Damascus Travel Guide
Damascus © Judith Duk
One of the most interesting places for travellers is the capital city of Damascus, brimming with history as one of the oldest continuously-inhabited cities in the world, where the enormous Umayyad Mosque, Roman walls and gates, biblical sites and bustling markets hold visitors in a spell of fascination.
The wealth of historical sites date back to the many different periods of the city's history, where mosques, churches, the old city walls and ancient souqs testify to the occupation of Greeks and Romans, Persians, Christians, and the Islamic Umayyad Empire. Biblically speaking, Damascus was once the capital of the Aramean Kingdom in the 11th century BC, and was where many centuries later the apostle Paul was converted to Christianity and started the early church. The city's most glorious days, however, were as the capital of the Umayyad Empire, and many of its monuments are still the pride of Damascus today. The Umayyad Mosque, or Grand Mosque of Damascus, is one of the biggest in the world, its interior covered from wall to wall with beautiful thick carpets and richly decorated with ornate inlays and designs.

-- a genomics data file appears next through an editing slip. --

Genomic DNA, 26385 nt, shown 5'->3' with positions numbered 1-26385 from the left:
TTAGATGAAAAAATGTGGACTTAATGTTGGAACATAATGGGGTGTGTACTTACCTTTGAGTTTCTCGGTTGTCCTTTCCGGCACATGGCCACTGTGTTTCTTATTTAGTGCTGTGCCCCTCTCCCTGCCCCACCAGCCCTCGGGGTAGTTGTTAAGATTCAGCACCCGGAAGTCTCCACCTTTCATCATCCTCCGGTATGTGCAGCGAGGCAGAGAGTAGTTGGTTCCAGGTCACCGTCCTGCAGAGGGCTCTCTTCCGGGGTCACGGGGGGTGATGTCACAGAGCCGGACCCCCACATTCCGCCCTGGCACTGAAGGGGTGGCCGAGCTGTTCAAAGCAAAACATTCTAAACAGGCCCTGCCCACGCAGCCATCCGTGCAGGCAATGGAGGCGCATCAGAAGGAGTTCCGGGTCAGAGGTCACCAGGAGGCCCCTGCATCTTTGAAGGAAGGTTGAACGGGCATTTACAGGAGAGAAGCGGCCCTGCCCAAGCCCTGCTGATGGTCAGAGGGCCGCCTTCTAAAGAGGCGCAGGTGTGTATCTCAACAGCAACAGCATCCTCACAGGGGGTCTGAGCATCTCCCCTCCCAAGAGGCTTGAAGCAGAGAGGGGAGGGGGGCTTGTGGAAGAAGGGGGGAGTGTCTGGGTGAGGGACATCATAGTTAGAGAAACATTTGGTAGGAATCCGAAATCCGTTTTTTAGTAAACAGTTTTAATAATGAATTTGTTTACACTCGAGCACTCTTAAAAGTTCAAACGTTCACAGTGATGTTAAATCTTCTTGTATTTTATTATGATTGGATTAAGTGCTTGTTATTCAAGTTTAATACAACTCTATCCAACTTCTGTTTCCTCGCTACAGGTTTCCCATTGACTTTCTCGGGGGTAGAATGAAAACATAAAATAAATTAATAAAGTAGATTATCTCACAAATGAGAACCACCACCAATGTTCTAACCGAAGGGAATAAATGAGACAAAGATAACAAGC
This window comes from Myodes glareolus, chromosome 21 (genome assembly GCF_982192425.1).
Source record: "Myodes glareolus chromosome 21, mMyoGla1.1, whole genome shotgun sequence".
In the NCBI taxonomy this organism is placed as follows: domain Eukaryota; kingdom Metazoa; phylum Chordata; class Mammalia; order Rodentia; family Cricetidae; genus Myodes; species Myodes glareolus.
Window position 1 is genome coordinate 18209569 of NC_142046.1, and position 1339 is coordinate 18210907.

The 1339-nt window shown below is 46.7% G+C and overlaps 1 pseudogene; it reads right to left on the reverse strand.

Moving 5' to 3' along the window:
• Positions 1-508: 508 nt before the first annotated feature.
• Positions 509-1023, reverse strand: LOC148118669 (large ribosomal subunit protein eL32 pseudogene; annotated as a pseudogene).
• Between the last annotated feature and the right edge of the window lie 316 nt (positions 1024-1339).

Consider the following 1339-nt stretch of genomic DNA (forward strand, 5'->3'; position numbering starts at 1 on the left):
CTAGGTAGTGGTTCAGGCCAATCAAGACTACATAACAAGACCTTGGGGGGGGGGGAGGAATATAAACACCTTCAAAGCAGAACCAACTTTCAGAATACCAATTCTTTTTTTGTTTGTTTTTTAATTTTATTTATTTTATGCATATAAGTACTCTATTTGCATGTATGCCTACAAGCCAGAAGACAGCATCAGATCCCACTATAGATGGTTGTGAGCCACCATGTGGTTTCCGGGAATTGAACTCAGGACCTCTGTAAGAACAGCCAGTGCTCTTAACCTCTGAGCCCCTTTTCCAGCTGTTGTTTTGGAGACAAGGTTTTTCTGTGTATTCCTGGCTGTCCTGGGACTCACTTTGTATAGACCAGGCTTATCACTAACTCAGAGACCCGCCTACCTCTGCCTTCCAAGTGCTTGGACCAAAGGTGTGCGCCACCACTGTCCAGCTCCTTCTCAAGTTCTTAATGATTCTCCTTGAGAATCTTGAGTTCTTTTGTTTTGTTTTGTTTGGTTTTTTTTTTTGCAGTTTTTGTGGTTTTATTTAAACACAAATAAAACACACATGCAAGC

The place to get to grips with present-day Damascus is in the souqs (covered markets), the largest and most famous dating back to 1863, where haggling for inlaid mosaic boxes, chessboards, jewellery and hookah (hubble-bubble) pipes is all part of the experience. Cries of 'need a carpet/kilim/scarf?' or 'just one minute to look and looking is free' will assault visitors along with the fragrant scent of spices, and the sight of colourful merchandise spilling out onto the thoroughfares.
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